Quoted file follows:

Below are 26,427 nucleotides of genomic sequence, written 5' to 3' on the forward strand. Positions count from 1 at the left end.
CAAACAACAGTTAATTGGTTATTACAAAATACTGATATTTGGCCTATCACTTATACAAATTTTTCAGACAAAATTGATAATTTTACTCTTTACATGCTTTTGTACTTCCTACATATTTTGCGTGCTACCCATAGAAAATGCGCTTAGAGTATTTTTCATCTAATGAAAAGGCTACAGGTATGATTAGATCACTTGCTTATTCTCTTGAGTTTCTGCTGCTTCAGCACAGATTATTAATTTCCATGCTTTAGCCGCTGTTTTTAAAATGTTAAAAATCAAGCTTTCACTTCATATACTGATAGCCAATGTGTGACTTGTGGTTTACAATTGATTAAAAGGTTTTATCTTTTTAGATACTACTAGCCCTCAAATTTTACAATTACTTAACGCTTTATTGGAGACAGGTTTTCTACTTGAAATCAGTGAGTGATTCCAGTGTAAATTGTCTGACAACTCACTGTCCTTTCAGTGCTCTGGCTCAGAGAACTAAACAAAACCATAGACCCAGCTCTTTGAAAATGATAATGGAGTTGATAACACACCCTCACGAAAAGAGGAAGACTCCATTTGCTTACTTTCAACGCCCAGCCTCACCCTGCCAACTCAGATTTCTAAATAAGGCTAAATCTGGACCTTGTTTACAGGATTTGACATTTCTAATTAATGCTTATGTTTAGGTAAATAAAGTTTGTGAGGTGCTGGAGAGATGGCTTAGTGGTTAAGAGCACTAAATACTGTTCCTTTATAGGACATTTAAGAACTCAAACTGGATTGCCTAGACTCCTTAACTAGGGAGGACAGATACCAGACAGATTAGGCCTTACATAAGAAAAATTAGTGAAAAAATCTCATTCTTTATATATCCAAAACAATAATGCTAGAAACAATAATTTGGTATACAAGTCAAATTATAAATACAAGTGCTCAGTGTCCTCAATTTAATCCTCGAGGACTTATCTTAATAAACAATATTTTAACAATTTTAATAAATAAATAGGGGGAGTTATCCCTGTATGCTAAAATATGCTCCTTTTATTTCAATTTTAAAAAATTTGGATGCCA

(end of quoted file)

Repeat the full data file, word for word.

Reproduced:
Below are 26,427 nucleotides of genomic sequence, written 5' to 3' on the forward strand. Positions count from 1 at the left end.
CAAACAACAGTTAATTGGTTATTACAAAATACTGATATTTGGCCTATCACTTATACAAATTTTTCAGACAAAATTGATAATTTTACTCTTTACATGCTTTTGTACTTCCTACATATTTTGCGTGCTACCCATAGAAAATGCGCTTAGAGTATTTTTCATCTAATGAAAAGGCTACAGGTATGATTAGATCACTTGCTTATTCTCTTGAGTTTCTGCTGCTTCAGCACAGATTATTAATTTCCATGCTTTAGCCGCTGTTTTTAAAATGTTAAAAATCAAGCTTTCACTTCATATACTGATAGCCAATGTGTGACTTGTGGTTTACAATTGATTAAAAGGTTTTATCTTTTTAGATACTACTAGCCCTCAAATTTTACAATTACTTAACGCTTTATTGGAGACAGGTTTTCTACTTGAAATCAGTGAGTGATTCCAGTGTAAATTGTCTGACAACTCACTGTCCTTTCAGTGCTCTGGCTCAGAGAACTAAACAAAACCATAGACCCAGCTCTTTGAAAATGATAATGGAGTTGATAACACACCCTCACGAAAAGAGGAAGACTCCATTTGCTTACTTTCAACGCCCAGCCTCACCCTGCCAACTCAGATTTCTAAATAAGGCTAAATCTGGACCTTGTTTACAGGATTTGACATTTCTAATTAATGCTTATGTTTAGGTAAATAAAGTTTGTGAGGTGCTGGAGAGATGGCTTAGTGGTTAAGAGCACTAAATACTGTTCCTTTATAGGACATTTAAGAACTCAAACTGGATTGCCTAGACTCCTTAACTAGGGAGGACAGATACCAGACAGATTAGGCCTTACATAAGAAAAATTAGTGAAAAAATCTCATTCTTTATATATCCAAAACAATAATGCTAGAAACAATAATTTGGTATACAAGTCAAATTATAAATACAAGTGCTCAGTGTCCTCAATTTAATCCTCGAGGACTTATCTTAATAAACAATATTTTAACAATTTTAATAAATAAATAGGGGGAGTTATCCCTGTATGCTAAAATATGCTCCTTTTATTTCAATTTTAAAAAATTTGGATGCCA